World Bank delays decision on chief

Board says there are a number of issues that need investigating in Wolfowitz's case.

    Senior Democratic ministers and other critics have demanded Wolfowitz's resignation [EPA] 

    Still, it said there were a number of issues that needed further investigation.
    "The ad hoc group will make early recommendations for decision by the executive directors," the board said.
    Wolfowitz reaction

    Wolfowitz pledged on Friday to abide by the recommendations of the board.

    In a brief statement, the embattled World Bank chief said he "welcomes the decision of the board to move forward and resolve this very important issue".

    The statement said Wolfowitz "looks forward to implementing the recommendations of the board".

    Wolfowitz has faced calls by World Bank staff for his resignation and questions about his leadership over his handling of the promotion for Shaha Riza, a former senior communications officer at the bank.
    Over the weekend, World Bank shareholder governments said they were deeply concerned that the scandal had damaged the bank's credibility and could prevent the institution from functioning properly.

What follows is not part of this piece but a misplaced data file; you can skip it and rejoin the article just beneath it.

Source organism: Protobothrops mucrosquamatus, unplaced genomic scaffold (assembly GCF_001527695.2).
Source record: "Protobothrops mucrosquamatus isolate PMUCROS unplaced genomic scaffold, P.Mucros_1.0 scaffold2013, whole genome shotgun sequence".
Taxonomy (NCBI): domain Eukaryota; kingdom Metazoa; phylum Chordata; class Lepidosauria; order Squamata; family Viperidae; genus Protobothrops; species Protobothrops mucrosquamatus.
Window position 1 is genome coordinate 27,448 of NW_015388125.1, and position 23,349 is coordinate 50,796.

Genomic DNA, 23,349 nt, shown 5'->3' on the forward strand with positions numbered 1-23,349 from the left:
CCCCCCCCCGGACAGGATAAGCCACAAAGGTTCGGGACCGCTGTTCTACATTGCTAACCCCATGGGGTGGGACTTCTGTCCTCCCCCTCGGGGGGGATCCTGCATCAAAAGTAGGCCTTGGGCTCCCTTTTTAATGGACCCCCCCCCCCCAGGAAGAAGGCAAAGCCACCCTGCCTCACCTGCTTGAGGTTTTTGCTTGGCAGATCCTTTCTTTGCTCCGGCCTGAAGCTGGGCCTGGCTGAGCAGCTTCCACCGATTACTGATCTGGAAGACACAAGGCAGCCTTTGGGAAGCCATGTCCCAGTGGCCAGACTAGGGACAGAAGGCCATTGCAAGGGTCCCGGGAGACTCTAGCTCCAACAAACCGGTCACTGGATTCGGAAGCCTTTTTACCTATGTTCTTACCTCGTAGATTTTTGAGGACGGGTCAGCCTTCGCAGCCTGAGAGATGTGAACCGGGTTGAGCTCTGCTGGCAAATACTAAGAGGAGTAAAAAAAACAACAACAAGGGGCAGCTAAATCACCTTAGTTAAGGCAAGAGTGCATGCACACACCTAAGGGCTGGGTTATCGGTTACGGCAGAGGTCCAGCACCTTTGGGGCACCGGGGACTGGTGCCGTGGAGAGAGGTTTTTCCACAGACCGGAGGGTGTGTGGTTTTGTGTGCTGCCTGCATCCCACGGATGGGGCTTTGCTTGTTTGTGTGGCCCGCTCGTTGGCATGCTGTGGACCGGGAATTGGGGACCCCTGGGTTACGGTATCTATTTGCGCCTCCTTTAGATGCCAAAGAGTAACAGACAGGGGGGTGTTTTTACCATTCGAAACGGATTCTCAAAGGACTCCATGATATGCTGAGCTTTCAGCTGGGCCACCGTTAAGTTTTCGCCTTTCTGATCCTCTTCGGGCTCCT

Resignation demands
    Senior Democratic ministers and other critics have demanded Wolfowitz's resignation, saying his actions have undermined his campaign against corruption in the developing world.
    Your Views

    "Wolfowitz must resign because... his act of favouritism for personal interest was wrong"

    Ibby, Mumbai, India

    Send us your views

    Wolfowitz has said he does not intend to step down and last week he apologised for how he handled Riza's promotion, saying he was new at the bank when it was arranged.
    The White House has repeated its support for Wolfowitz, who had been nominated by George Bush, the US president, to head the World Bank in 2005.
    The US is the World Bank's biggest shareholder, holding 16.4 per cent of total board votes, followed by ally Japan which has 7.9 per cent.
    A major decision by the board requires an 85 per cent majority, with the US holding enough votes to block any major decision.

    SOURCE: Agencies


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